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Kansas school cancels Operation Christmas Child after atheist group files complaint

Kansas school cancels Operation Christmas Child after atheist group files complaint

Operation Christmas Child, the annual holiday outreach event organized by Franklin Graham's Samaritan's Purse, shipped off more than 60,000 shoeboxes for young survivors of Typhoon Haiyan in the Philippines on Thursday, Dec. 12, 2013, at JFK Airport's Hangar 19 in New York City. | The Christian Post/Scott Liu

A Kansas school has canceled its participation in Operation Christmas Child after an atheist group wrote to the school district alleging that the program “violates basic constitutional principles.”

The annual project is sponsored by the Christian nonprofit Samaritan’s Purse, through which shoeboxes filled with gifts are sent to children in more than 160 nations.

Liberty Middle School must “cease participation in Operation Christmas Child or taking any other actions promoting Christianity like including religious references over morning announcements,” the atheist legal group, Freedom From Religion Foundation, wrote to Tony Helfrich, the superintendent of Pratt School District, claiming “many egregious constitutional violations [are] occurring” at the school.

“Regarding our students’ participation in ‘Operation Christmas Child,’ we are discontinuing that effort upon learning that its mission is more sectarian in nature than we realized,” Helfrich wrote in a Nov. 7 response letter to FFRF.

“A lot of these groups rely on school authorities being ignorant about their mission,” FFRF Co-President Annie Laurie Gaylor said in response to Helfrich’s decision. “We appreciate how swiftly the district discontinued the fundraising after our alert.”

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Samaritan’s Purse is led by the Rev. Franklin Graham, the son of the late evangelist Billy Graham. When children worldwide receive the shoeboxes filled with toys, they also hear the Gospel message and receive a booklet that teaches them about Jesus Christ. 

In a recent interview with The Christian Post, Billy Graham’s grandson, Edward Graham, said shoeboxes filled with gifts were reaching more children and unreached people with the Gospel than the massive global evangelistic events his grandfather held over decades.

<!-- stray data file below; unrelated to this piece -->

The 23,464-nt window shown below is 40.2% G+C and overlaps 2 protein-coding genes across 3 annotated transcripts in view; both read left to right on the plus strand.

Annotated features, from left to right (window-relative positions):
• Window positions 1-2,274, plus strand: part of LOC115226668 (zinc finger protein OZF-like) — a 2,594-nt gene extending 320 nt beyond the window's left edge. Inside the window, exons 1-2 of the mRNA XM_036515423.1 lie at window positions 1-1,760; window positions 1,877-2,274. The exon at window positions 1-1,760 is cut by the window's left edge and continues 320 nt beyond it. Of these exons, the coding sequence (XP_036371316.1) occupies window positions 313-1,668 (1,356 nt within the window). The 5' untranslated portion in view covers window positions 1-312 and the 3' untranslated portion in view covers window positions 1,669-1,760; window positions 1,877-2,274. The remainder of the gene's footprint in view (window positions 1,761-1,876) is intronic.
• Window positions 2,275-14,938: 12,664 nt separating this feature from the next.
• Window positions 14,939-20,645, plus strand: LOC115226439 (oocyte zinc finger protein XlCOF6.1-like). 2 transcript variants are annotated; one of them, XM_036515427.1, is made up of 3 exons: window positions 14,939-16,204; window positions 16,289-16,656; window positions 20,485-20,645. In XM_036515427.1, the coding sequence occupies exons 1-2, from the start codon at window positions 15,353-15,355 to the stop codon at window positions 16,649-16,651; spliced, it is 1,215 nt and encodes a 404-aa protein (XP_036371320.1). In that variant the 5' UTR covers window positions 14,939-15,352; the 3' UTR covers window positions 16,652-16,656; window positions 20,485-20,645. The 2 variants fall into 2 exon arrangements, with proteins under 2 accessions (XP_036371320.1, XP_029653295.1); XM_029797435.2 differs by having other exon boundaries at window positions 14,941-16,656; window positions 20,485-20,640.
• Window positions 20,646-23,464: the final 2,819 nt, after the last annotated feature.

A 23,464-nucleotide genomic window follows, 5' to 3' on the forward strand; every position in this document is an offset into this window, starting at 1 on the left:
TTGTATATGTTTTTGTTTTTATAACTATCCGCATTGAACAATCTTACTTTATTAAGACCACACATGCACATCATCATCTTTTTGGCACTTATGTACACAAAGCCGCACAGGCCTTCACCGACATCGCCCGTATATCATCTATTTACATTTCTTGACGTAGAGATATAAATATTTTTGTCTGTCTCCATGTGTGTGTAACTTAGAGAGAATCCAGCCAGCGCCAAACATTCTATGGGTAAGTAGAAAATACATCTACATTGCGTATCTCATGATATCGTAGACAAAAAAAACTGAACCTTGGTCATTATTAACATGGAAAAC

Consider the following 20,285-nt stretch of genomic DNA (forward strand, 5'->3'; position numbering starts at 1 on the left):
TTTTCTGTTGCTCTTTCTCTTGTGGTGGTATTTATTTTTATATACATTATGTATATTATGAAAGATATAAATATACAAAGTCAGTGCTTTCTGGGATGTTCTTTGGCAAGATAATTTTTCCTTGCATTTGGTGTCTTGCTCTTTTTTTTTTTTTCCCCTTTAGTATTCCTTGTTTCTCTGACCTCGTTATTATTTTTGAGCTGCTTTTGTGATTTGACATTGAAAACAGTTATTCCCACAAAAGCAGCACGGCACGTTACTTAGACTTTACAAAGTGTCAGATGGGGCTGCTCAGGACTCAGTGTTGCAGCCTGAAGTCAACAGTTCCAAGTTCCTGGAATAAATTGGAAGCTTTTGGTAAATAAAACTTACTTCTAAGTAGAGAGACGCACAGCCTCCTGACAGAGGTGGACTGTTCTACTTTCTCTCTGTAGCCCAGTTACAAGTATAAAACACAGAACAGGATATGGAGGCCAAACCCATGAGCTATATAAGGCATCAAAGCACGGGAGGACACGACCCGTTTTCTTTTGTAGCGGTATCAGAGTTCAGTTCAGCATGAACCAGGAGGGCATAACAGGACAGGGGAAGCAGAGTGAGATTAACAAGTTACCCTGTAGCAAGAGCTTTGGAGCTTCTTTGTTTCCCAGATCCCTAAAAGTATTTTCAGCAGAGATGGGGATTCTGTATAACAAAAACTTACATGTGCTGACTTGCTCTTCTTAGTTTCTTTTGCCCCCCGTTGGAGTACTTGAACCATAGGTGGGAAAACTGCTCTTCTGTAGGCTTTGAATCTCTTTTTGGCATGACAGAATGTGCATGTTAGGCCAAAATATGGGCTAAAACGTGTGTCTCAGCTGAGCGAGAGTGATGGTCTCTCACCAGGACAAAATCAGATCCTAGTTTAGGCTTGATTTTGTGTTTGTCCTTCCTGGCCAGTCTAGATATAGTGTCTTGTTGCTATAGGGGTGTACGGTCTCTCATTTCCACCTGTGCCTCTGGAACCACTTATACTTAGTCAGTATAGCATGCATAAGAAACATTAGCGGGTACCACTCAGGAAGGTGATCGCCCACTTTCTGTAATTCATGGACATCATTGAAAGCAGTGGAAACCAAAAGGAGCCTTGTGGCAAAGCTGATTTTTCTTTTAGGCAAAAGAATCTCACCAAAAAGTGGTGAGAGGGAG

“More kids have heard about Christ through these shoebox distributions than ever heard about Christ in stadiums with my grandfather,” said Graham, vice president of programs and government relations at Operation Christmas Child. 

The FFRF called Samaritan’s Purse “a pervasively sectarian religious organization” and argued that the use of “school staff and resources to convert people to Christianity violates basic constitutional principles.”

“While it is laudable for a public school to promote student involvement in the community by volunteering and donating to charitable organizations, the school cannot use that goal as an avenue to fund a religious organization with a religious mission,” FFRF added in its letter. “Certainly, there are other secular nonprofit organizations that offer charitable opportunities.”

Samaritan’s Purse says it has for over 40 years “done our utmost to follow Christ’s command by going to the aid of the world’s poor, sick, and suffering. We are an effective means of reaching hurting people in countries around the world with food, medicine, and other assistance in the Name of Jesus Christ. This, in turn, earns us a hearing for the Gospel, the Good News of eternal life through Jesus Christ.”

In the spring of 2016, Samaritan’s Purse held an outreach event for the Himba people, an unreached people group in the village of Opuwo, which sits on the border of Angola and Namibia in Africa. Later that fall, a ministry partner, Pastor Rizera, traveled the long distance across cow paths and over six dry river beds to bring Operation Christmas Child shoebox gifts and the Gospel message to the Himba children.

The Himba tribe consists of 50,000 semi-nomadic people who live in a region across Southern Angola to Northern Namibia. Before the shoebox distribution, the people of Ombaka mostly practiced ancestral worship and were resistant to the Gospel message, with less than 3% of people professing to be Christian. Following an Operation Christmas Child outreach event that hosted 130 children in the village, 46 children and six young adults wanted to continue to learn more about Jesus.

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